In December I was asked to play the role of “miss every-day mom” for a little pretend pageant at church. Apparently I was a pretty good fit for the part. About a week before performance night we were sent our script to memorize. I won’t go into detail, but the gist was this: A group of talented women are in a pageant, and then there is miss every-day mom, a total train wreck. At the end of the play it’s decided that all the women, including little ole me, are talented and capable in their own way.
Here was my part:
In hustles miss everyday mom in yoga pants or jeans and t-shirt with a messy bun, looking a bit frazzled. Miss everyday- I’m so sorry I’m late! I had to take my kids to soccer and gymnastics, and then the hamster got out of its cage and I had to find it before the dog did! Then right as I was getting ready to leave, the baby threw up on my dress, while I was changing I burned the casserole, and then the sitter called and cancelled!! Also, I tried all day to come up with something special about myself, or a talent to share and I just couldn’t find anything!
Now let me tell you how everything had REALLY gone that day for this “every-day mom.”
I had to take R to school. As we walked to the car the dog got a hold of one of M’s gloves, so I chased him around the yard. As we drove to school I realized I hadn’t helped R study any of his spelling words that week, so I spent the next five minutes drilling him on words he hadn’t a clue how to spell. He walked in just in time for the late bell to ring. I chased the chickens around the yard to herd them back into their coop before the dog had one for a snack. Dinner was totally lousy because I hadn’t been to the grocery store in two weeks, and my husband was running late from work. I hadn’t done laundry in a while either, so when it was time to leave I was relieved that my part required me to wear yoga pants and a t-shirt because, well, that’s all that I had to wear that was clean!
By the time I walked up on that stage, I didn’t even have to pretend my role. It was painfully clear that I WAS miss every-day mom. The play was meant to uplift and help us to see that we all have talents and abilities, but I have to admit I went home feeling like nothing more than an every-day mom, capable of nothing but herding chickens and washing dishes. Talents? Nope. My kid couldn’t even spell GRAY. Other kids in his class were probably spelling words like onomatopoeia. And who’s fault is that, really? You can’t exactly blame him! I knew plenty of “every-day moms” that could also pass off as “miss bakes-a-lot. I had a few friends who weren’t only amazing moms, but they packed their kids up in strollers and ran for miles every day. Some that were the darlings of the PTO, room mothers, artists, musicians, dancers… Not me. I chased chickens. I have to admit, on the drive home I started feeling those pangs of jealousy. When I walked in the door my always-reassuring, sensible husband reminded me of an important life lesson I so often tend to forget. “So?” He asked. “What do you mean, SO??” I whined. “Sally can bake the most amazing cookies you’ve ever tasted. Bobby Jo is training for a marathon. Me? I chase chickens.” His response hit me hard. “So? It’s not a competition.”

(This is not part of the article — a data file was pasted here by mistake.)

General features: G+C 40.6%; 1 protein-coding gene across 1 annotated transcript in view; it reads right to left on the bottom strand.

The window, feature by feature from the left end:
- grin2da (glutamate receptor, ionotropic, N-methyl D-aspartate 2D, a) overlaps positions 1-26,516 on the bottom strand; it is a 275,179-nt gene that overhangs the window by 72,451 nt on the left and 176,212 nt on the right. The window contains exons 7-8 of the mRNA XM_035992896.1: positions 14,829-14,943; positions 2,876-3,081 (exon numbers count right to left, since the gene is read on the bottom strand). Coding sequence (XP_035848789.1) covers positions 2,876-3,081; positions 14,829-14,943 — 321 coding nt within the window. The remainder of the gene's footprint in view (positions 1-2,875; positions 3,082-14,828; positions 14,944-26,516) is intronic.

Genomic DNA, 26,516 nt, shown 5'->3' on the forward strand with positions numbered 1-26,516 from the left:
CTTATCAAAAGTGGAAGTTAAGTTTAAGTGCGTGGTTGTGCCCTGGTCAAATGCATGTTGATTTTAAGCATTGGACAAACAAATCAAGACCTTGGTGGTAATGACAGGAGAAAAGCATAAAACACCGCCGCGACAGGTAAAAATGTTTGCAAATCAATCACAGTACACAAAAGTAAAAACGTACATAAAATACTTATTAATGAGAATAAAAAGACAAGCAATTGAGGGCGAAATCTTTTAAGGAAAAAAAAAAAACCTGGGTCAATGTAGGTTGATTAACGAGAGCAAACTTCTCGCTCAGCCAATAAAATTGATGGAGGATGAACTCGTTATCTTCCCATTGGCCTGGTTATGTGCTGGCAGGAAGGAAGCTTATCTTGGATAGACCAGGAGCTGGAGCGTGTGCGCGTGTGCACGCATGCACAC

All I wanted him to say was, “Oh, Honey. You are so good at so many things!” You know, gush over me a little. But he didn’t. And you know what? He was right. Life isn’t a competition. My husband had reminded me in those few short words that jealousy is a very unattractive trait, and I was oozing with it.
So often we compare ourselves to others. How many times have we thought, “Oh sure, she makes the best cookies, but I bet her kids watch a ton of tv!” Or, “She can sing all right. But you should see her without any make-up.” How often do we try to make ourselves better by putting someone else down? So she’s better at baking cookies. Can’t we just be happy that we have an opportunity to know her and enjoy her creations? Finding fault in others to bring ourselves up is such an easy thing to do. We all have our shortcomings, don’t we? When we are filled with those feelings of jealousy, when we are secretly searching for any reason we are better than someone else, we loose our ability to truly love that person. A person that we could learn so much from and maybe even help in our own way too. What a sad existence, to feel that we have to be better than others. Not to mention exhausting!
when I feel those jealous feelings, that someone else’s talents are superior to my own, when I start to search for ways that they fail to justify why I can’t do the amazing things they do, I try to remember the wise words of my husband. “So? It’s not a competition.” I hope I can find joy in others’ successes. It is a wonderful feeling to truly love someone, to not look for fault and simply decide to be happy they, in all their amazingness, are in my life. I have faults. That’s a painfully obvious fact. You have faults. And that’s ok. So now can we just find the good in each other? The green-eyed monster is very real. I hate to admit I am acquainted with him. Probably far better than I should be. But I know I feel so much better when he isn’t around.
I’m Miss Every-day mom. You might be Miss Smart-as-a-whip, Miss Spiritually-Inclined, Miss Spelling-champ, or Miss Pinterest-extraordinaire. And that’s just great. Let’s be glad for each other, let’s teach each other. I want to find the good in who you are. In what you do. I’m glad we can be friends!